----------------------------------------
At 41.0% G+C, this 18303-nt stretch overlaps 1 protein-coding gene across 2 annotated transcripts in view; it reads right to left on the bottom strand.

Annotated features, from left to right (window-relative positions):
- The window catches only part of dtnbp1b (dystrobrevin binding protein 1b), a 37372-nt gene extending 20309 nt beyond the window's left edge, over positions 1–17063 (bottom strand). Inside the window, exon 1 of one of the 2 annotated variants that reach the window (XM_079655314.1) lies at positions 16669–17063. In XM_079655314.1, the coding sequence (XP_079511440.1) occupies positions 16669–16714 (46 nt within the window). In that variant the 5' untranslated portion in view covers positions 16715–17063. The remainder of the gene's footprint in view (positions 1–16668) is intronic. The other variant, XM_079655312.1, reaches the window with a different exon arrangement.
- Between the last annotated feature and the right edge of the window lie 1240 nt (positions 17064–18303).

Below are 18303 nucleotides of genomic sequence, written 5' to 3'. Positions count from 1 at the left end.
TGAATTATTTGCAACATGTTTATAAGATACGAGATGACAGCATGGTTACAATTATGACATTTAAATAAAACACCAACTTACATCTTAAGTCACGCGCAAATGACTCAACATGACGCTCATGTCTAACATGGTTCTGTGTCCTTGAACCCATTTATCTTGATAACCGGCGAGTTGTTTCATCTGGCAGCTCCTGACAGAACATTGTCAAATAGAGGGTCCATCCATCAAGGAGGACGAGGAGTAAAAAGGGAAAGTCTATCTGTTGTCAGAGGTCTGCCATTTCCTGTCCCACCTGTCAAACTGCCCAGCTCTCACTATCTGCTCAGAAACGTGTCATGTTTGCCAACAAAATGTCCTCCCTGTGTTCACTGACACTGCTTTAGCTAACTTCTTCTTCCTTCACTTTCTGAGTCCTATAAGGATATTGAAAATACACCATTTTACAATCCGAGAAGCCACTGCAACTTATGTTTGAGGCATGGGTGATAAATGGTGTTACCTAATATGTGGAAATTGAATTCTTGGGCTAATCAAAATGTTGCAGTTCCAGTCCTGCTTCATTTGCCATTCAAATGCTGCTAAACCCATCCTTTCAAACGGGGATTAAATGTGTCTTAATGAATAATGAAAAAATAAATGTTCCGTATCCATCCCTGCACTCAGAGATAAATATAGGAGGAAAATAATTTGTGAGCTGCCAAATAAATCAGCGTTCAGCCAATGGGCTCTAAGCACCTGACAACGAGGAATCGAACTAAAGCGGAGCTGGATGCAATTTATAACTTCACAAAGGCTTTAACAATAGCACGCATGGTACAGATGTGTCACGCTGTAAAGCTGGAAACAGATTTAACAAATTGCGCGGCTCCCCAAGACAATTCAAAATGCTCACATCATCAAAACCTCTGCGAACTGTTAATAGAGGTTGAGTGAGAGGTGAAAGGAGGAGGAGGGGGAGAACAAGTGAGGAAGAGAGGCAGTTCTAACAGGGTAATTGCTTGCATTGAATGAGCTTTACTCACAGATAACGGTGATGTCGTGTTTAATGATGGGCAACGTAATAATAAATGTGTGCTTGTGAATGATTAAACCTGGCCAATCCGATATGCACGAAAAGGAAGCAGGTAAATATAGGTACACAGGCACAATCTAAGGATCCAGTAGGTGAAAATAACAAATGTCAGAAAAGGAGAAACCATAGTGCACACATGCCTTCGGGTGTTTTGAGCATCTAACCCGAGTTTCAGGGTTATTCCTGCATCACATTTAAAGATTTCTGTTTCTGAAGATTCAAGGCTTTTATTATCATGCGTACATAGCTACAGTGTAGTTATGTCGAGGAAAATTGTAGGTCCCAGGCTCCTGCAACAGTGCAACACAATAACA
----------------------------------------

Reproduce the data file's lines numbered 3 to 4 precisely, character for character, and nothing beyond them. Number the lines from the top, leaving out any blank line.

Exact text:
- The window catches only part of dtnbp1b (dystrobrevin binding protein 1b), a 37372-nt gene extending 20309 nt beyond the window's left edge, over positions 1–17063 (bottom strand). Inside the window, exon 1 of one of the 2 annotated variants that reach the window (XM_079655314.1) lies at positions 16669–17063. In XM_079655314.1, the coding sequence (XP_079511440.1) occupies positions 16669–16714 (46 nt within the window). In that variant the 5' untranslated portion in view covers positions 16715–17063. The remainder of the gene's footprint in view (positions 1–16668) is intronic. The other variant, XM_079655312.1, reaches the window with a different exon arrangement.
- Between the last annotated feature and the right edge of the window lie 1240 nt (positions 17064–18303).